At this point I should mention that the backdrop for In the Garden with Billy is Atlanta Georgia. Billy Albertson operates the last remaining working farm in what used to be farm country. Today, it’s prime real estate. But ya’ll can find that out when you read the book.
As the book launch approached, the local newspaper paid a visit. The field was full of crinkly corn which, I thought, would make a great photo-op. Billy, however, decided the garden needed “cleaning up” and cut down every stalk of corn moments before the photographer arrived. The newspaper managed to capture a couple shots of Billy on the tractor so that tragedy was avoided.
It seemed like every time I visited Billy was “cleaning” the farm. I finally explained that readers were going to think I was a terrible writer if he didn’t stop! I encouraged him to focus his energy on the “salad garden” that was beginning to take shape.
October 23rd arrived, and we were blessed with glorious weather. I had painted the dilapidated garage door that hides his Cub Tractor. My plan was to encourage visitors to sign their name and jot down personal messages.
That way, he would be able to see how much he’s loved every morning on his way to feed the “critters.”
With the books displayed, we set up a jelly booth and popped some popcorn. We even had sweet potatoes and gourds for sale and refreshments for visitors. The only thing we needed were readers. We hung the “Special Events” sign (on his truck of course) and waited for friends to arrive.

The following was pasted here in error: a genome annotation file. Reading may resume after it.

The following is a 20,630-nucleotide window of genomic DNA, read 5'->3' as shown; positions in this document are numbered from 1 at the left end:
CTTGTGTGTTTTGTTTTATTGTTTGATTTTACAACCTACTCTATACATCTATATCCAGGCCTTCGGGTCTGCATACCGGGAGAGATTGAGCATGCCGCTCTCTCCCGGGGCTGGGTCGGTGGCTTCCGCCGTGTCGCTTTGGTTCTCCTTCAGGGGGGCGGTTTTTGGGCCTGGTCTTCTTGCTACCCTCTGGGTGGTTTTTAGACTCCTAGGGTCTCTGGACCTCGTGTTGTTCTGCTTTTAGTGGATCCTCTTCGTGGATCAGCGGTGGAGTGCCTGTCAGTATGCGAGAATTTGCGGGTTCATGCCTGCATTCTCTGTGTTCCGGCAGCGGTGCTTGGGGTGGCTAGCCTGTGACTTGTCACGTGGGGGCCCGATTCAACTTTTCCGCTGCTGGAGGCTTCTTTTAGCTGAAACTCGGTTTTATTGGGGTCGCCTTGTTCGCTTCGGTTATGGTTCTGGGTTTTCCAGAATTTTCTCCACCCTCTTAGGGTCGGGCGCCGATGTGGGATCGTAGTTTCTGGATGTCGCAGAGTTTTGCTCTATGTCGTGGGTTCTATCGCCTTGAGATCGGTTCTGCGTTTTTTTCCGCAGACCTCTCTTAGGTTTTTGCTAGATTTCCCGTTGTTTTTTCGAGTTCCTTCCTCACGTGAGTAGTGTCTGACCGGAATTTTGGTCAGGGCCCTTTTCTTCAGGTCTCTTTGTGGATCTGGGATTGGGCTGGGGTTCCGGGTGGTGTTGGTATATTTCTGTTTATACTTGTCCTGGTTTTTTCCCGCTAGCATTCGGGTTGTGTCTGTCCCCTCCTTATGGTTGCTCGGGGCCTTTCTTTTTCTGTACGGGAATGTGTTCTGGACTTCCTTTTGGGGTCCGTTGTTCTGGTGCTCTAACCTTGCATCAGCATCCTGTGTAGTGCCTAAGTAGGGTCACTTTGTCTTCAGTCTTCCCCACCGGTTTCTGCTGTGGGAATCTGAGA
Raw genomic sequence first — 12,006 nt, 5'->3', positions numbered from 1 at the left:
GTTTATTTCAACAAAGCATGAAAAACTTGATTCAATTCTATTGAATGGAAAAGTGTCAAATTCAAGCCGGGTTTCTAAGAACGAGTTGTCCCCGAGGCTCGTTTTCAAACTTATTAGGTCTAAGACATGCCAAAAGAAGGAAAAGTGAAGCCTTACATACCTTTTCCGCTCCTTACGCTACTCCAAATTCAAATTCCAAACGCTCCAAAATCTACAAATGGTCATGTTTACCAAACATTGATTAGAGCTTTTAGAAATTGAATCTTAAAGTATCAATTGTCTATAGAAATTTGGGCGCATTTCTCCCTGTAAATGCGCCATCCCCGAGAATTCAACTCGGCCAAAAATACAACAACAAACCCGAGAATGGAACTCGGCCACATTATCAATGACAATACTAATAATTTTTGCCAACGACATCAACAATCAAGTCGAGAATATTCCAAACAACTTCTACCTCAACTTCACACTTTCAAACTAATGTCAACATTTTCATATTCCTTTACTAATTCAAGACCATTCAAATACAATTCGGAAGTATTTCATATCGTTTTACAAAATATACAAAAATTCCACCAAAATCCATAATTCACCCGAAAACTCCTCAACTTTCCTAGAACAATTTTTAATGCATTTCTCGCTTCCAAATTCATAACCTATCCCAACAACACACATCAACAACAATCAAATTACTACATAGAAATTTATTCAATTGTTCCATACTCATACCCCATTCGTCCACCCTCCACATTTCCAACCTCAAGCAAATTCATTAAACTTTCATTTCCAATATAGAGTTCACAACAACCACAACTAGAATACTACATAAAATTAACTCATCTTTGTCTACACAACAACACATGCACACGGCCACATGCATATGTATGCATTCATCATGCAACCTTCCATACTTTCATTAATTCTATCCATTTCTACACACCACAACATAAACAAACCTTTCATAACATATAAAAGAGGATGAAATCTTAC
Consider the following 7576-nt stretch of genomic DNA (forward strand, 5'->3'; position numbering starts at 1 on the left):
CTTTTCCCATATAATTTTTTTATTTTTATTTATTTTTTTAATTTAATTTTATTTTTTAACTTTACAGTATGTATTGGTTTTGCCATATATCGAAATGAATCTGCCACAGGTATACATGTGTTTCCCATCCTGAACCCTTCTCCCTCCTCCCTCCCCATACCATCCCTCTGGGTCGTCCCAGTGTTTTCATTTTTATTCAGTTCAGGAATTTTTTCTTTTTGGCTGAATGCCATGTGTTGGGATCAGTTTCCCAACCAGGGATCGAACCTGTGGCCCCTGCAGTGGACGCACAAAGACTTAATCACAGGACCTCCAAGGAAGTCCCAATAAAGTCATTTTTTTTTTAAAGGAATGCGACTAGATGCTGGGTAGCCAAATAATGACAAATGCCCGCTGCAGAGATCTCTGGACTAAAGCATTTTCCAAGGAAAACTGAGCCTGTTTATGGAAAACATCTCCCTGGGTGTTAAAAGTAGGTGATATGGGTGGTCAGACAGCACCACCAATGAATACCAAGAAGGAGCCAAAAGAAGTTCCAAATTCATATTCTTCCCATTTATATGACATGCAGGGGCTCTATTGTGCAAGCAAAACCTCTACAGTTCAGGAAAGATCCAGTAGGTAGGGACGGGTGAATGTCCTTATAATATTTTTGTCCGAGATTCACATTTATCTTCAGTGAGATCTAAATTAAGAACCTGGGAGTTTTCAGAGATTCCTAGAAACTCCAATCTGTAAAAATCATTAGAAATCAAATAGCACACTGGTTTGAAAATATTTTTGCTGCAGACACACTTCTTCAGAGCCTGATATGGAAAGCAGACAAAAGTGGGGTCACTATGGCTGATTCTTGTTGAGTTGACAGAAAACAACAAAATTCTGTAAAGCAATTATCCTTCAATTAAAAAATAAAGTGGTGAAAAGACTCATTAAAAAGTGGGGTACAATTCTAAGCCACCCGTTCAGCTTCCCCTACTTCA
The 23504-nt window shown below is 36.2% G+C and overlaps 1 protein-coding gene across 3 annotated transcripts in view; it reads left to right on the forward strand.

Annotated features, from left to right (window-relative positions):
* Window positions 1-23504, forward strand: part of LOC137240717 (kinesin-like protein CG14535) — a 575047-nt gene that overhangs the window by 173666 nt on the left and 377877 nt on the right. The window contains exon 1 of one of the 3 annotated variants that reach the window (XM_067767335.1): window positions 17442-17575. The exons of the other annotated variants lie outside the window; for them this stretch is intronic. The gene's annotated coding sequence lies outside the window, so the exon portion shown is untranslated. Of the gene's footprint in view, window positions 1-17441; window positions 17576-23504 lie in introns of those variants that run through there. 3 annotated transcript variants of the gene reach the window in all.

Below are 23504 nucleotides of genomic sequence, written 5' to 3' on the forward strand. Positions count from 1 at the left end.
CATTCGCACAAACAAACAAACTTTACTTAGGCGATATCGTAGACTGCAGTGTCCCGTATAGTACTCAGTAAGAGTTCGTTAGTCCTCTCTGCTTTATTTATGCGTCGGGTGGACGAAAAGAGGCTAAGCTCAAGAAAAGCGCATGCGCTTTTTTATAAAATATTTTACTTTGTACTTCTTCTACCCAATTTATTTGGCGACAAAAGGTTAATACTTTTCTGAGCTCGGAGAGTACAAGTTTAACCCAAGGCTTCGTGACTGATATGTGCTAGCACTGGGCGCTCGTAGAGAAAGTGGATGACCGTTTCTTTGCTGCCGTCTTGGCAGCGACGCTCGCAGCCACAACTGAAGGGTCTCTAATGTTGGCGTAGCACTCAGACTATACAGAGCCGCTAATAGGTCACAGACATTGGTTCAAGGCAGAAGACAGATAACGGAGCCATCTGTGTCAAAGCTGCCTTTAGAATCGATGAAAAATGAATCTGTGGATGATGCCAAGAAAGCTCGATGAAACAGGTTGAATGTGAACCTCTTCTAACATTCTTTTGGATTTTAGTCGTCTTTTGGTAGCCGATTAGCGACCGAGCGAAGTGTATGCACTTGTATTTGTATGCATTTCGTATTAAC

What happened next still has Billy and I shaking our heads.
Soon Billy’s “little strip of land,” was transformed into something resembling a family reunion, fall festival, with a little splash of the Holy Spirit sprinkled in for good measure. Family he hadn’t seen in years arrived. Strangers who-like me-had passed his home for years finally paid him a visit. In a word, the day was magical.
Children, who had never seen a chicken or a goat, had the opportunity to experience both up close and personal. There were hayrides (on the lawnmower no less), and old-timers swapped stories.
Smiles were everywhere, and on more than one occassion, Billy and I cried tears of pure joy. Is there truly anything more fun that a fall day on the farm? The book launch celebrated a life dedicated to farming, and a friendship made when two strangers reached out and found each other.
I invite you to read this story of hope, especially now when many of us are so stressed.
I challenge you today, stop at the road-side stand. Reach out to a stranger in the grocery store. Give someone a little bit of your time, because when you do I know ... I know, something magical will happen.
In the Garden with Billy: Lessons About Life, Love & Tomatoes is available through my website, and in bookstores everywhere. They can order the book with the ISBN number (ISBN 978-0-9843192-5-1). As always, I love to hear from you, please visit my website at www.reneawinchester.com and drop me an email.
Happy Gardening, and remember, get those hands dirty!
Renea Winchester is a two-time winner of the Appalachan Writer’s Award for Essay. Her work has appeared in Appalachian Heritage, Georgia Backroads, Smoky Mountain Living and Long Leaf Style as well as Georgia Public Radio 90.1 FM. She is a frequent contributor to http://Southernauthors.blogspot.com. Her memoir, In the Garden with Billy: Lessons about Life, Love and Tomatoes, was released by Little Creek Books in October 2010.